I’m now sitting with both texts, A Long Way Gone by Ishmael Beah and Hole in My Life by Jack Gantos, under my belt, but I’m having trouble picturing myself reading either text with a class of students. I’m well aware that they both have value; let me make that perfectly clear. However, nowadays, I’m reading things with a mind to how I would teach that text and what meanings students might be able to extract, and I’m not confident I got anything out of them other than all-consuming sadness. That takes me back to my original questions: does a book need to be sad in order to be moving and must the reader suffer alongside the writers/characters in order to learn from them? Additionally, considering the lesson we expect young readers to extract from this exceedingly sad text, is it possible to learn the same lesson from a more positive and uplifting text?

Spare me the lectures, please. I fully understand that just because something is sad doesn’t mean that we shouldn’t read it. We all know that my patronage of WWII and Holocaust books and documentaries likely has me on a CIA watch list. I continue to seek out these stories in spite of the fact that I know they will have a sad ending because they are still saturated with meaning and lessons on tolerance, injustice, kindness, forgiveness, and so on and so forth. Similarly, I can see that both of these nonfiction texts address juvenile justice in controversial and meaningful ways, ways that might appeal to the readers that will be in my classroom. In these texts, they may find solace, familiarity, wisdom of experience, and guidance, all of which would make these texts more than valid reads for these students. So I’m on board! No, I didn’t enjoy either of them very much, but maybe that’s because I’m not the target audience. No, I couldn’t relate, but that is an incomprehensible blessing that only reflects my privileged life. Now that I’ve ruminated, my original, rhetorical questions seem to have morphed into the more concrete question of why can’t we just read something happy?!? If we read both of these books plus To Kill A Mockingbird and Romeo and Juliet, these kids might just wonder whether happy books actually exist! Color me selfish, but I want to read something happy!!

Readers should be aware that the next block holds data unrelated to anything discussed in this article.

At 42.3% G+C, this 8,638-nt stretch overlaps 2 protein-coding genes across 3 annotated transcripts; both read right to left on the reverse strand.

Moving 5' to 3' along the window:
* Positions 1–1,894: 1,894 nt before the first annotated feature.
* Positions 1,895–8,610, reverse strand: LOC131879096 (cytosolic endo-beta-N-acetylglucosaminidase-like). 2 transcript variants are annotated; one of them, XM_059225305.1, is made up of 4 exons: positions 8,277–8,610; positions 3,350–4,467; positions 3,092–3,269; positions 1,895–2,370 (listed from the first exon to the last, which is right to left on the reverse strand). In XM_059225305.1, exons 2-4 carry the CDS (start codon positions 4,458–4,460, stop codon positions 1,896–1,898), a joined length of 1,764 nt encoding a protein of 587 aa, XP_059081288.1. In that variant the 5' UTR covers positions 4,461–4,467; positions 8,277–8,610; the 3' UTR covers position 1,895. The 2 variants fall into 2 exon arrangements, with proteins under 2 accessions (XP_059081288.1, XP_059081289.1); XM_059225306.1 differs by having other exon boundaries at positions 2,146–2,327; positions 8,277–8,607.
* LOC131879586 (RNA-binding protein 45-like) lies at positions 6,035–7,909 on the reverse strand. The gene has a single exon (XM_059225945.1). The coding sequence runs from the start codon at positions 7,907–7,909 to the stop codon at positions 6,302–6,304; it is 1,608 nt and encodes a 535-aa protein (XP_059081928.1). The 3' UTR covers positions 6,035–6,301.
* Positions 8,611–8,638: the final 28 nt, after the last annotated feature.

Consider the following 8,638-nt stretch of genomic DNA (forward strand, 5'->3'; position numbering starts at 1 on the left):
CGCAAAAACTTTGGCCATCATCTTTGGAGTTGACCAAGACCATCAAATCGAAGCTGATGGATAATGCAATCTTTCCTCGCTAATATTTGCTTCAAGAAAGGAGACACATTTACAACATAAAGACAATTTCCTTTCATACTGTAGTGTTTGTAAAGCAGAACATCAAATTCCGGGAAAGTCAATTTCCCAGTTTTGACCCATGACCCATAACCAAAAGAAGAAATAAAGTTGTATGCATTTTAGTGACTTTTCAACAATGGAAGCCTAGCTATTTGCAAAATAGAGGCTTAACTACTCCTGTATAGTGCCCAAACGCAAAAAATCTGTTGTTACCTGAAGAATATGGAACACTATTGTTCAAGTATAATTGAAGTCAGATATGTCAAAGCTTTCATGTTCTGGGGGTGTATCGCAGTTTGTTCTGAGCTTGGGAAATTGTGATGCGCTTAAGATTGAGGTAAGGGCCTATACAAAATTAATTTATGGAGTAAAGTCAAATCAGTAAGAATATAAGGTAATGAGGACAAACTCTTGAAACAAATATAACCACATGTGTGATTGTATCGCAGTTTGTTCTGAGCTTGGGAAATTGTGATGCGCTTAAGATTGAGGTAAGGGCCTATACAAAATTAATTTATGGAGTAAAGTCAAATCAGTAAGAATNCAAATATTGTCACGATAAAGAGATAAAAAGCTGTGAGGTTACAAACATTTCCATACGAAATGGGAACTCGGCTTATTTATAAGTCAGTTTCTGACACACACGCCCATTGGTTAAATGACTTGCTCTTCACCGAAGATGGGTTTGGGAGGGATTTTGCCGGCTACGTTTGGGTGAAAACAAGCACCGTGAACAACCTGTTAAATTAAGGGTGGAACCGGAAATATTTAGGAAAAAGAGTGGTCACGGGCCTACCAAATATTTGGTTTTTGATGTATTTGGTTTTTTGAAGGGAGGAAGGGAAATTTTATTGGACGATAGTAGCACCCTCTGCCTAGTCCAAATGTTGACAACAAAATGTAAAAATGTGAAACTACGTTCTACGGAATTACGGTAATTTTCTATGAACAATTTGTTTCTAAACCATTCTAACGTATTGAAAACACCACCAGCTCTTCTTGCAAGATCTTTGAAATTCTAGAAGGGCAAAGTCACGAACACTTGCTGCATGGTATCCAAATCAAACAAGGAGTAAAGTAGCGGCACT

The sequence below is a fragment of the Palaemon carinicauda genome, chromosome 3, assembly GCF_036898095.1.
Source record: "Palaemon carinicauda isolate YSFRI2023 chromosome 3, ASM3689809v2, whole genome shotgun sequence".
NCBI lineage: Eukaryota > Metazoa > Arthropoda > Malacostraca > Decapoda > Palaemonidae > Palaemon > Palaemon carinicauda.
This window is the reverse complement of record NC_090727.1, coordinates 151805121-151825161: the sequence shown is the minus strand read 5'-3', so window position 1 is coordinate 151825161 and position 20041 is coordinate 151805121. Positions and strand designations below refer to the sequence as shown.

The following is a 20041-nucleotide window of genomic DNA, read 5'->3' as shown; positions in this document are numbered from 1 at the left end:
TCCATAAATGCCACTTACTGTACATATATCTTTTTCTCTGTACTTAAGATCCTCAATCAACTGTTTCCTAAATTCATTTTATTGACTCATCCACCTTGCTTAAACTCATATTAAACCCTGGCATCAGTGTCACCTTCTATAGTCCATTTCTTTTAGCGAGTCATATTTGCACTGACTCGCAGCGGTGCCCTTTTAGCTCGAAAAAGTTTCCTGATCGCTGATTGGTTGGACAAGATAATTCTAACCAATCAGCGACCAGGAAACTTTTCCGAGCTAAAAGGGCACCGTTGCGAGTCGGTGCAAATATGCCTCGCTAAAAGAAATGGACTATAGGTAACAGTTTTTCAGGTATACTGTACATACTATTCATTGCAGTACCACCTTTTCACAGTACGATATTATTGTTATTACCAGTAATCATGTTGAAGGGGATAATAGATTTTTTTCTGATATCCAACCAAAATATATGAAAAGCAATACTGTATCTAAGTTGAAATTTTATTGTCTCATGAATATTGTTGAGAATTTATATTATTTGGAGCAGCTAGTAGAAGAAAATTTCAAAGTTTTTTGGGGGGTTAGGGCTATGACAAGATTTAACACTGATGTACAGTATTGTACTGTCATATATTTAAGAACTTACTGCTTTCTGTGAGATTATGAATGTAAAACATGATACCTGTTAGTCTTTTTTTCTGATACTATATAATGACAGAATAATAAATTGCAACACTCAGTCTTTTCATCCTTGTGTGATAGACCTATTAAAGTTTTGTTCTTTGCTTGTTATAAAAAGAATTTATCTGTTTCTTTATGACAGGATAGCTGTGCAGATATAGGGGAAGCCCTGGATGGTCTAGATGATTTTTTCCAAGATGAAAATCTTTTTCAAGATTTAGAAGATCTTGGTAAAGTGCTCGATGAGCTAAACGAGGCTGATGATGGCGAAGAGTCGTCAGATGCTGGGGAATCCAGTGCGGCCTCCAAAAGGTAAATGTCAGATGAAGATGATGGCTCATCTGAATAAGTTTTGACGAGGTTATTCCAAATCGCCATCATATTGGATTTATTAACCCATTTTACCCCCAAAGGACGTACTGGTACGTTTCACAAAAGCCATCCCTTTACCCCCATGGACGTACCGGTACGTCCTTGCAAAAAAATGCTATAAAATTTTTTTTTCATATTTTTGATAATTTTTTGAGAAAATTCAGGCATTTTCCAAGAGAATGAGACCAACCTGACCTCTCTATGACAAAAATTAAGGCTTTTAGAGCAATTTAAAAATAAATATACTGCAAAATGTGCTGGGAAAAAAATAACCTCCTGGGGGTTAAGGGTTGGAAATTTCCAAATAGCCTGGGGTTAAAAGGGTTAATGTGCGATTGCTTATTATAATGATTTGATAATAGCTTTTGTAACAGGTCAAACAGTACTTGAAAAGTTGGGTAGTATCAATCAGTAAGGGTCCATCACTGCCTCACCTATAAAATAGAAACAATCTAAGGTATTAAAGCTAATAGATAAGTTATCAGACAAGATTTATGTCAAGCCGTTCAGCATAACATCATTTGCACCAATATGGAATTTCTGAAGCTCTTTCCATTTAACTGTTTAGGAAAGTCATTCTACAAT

Anyway, let’s talk about the texts:

This is how wars are fought now: by children, hopped-up on drugs and wielding AK-47s. Children have become soldiers of choice. In the more than fifty conflicts going on worldwide, it is estimated that there are some 300,000 child soldiers. Ishmael Beah used to be one of them.

What is war like through the eyes of a child soldier? How does one become a killer? How does one stop? Child soldiers have been profiled by journalists, and novelists have struggled to imagine their lives. But until now, there has not been a first-person account from someone who came through this hell and survived.

In A Long Way Gone, Beah, now twenty-five years old, tells a riveting story: how at the age of twelve, he fled attacking rebels and wandered a land rendered unrecognizable by violence. By thirteen, he’d been picked up by the government army, and Beah, at heart a gentle boy, found that he was capable of truly terrible acts.

 

In the summer of 1971, Jack Gantos was an aspiring writer looking for adventure, cash for college tuition, and a way out of a dead-end job. For ten thousand dollars, he recklessly agreed to help sail a sixty-foot yacht loaded with a ton of hashish from the Virgin Islands to New York City, where he and his partners sold the drug until federal agents caught up with them. For his part in the conspiracy, Gantos was sentenced to serve up to six years in prison.
In Hole in My Life, this prizewinning author of over thirty books for young people confronts the period of struggle and confinement that marked the end of his own youth. On the surface, the narrative tumbles from one crazed moment to the next as Gantos pieces together the story of his restless final year of high school, his short-lived career as a criminal, and his time in prison. But running just beneath the action is the story of how Gantos – once he was locked up in a small, yellow-walled cell – moved from wanting to be a writer to writing, and how dedicating himself more fully to the thing he most wanted to do helped him endure and ultimately overcome the worst experience of his life.

This one was difficult for the most obvious reason: the subject of child soldiers and war is horrific. It was extremely thoughtful and well-written, clearly being the result of a short life full of experience.

A Long Way Gone was the better of the two. It was painfully sad and also distant in a way that meant that I, as a white American woman, couldn’t really understand or even imagine the writer’s experiences. Nonetheless, it was extremely thoughtful and well-written, showing that it was the result of a short lifetime of horrid and impactful experiences.

Hole in My Life was unpleasant, not because of the subject matter, but because of the writing. I couldn’t stand the narrator, and I’m not talking about the 19-year-old Gantos. I mean the post-prison, writing-about-my-experiences Gantos, who narrated his choices and actions in ways that seemed to romanticize a lifetime of arrogant and ignorant actions and choices. I was reminded of Christopher McCandless from Krakauer’s Into the Wild, whose ignorance of his privilege and reckless desire for adventure directly led to his death. Gantos kindly admits that it was his own stupidity that landed him in prison, but his honesty didn’t negate his unlikability, for me at least. I have no desire to teach this one, but we’ll see.

Thoughts? Suggestions? Am I the only one feeling overwhelmed by sad books lately?